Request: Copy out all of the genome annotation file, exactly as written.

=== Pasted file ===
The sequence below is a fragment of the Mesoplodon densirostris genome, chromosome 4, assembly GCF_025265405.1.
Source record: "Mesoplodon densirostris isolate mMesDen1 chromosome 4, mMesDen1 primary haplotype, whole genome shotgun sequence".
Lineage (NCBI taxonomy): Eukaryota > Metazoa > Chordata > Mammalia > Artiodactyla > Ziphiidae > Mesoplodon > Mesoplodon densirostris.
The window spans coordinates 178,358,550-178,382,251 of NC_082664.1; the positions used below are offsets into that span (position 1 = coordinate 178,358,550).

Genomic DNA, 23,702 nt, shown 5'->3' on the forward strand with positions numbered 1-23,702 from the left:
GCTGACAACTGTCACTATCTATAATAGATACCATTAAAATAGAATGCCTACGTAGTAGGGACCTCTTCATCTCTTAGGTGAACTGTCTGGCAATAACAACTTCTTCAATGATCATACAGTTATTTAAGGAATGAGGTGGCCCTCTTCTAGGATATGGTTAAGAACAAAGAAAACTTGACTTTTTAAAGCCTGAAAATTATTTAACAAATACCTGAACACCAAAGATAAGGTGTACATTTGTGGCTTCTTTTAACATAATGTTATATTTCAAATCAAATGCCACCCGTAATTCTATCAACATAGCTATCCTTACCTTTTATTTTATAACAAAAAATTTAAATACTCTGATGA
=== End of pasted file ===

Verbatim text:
The sequence below is a fragment of the Mesoplodon densirostris genome, chromosome 4, assembly GCF_025265405.1.
Source record: "Mesoplodon densirostris isolate mMesDen1 chromosome 4, mMesDen1 primary haplotype, whole genome shotgun sequence".
Lineage (NCBI taxonomy): Eukaryota > Metazoa > Chordata > Mammalia > Artiodactyla > Ziphiidae > Mesoplodon > Mesoplodon densirostris.
The window spans coordinates 178,358,550-178,382,251 of NC_082664.1; the positions used below are offsets into that span (position 1 = coordinate 178,358,550).

Genomic DNA, 23,702 nt, shown 5'->3' on the forward strand with positions numbered 1-23,702 from the left:
GCTGACAACTGTCACTATCTATAATAGATACCATTAAAATAGAATGCCTACGTAGTAGGGACCTCTTCATCTCTTAGGTGAACTGTCTGGCAATAACAACTTCTTCAATGATCATACAGTTATTTAAGGAATGAGGTGGCCCTCTTCTAGGATATGGTTAAGAACAAAGAAAACTTGACTTTTTAAAGCCTGAAAATTATTTAACAAATACCTGAACACCAAAGATAAGGTGTACATTTGTGGCTTCTTTTAACATAATGTTATATTTCAAATCAAATGCCACCCGTAATTCTATCAACATAGCTATCCTTACCTTTTATTTTATAACAAAAAATTTAAATACTCTGATGA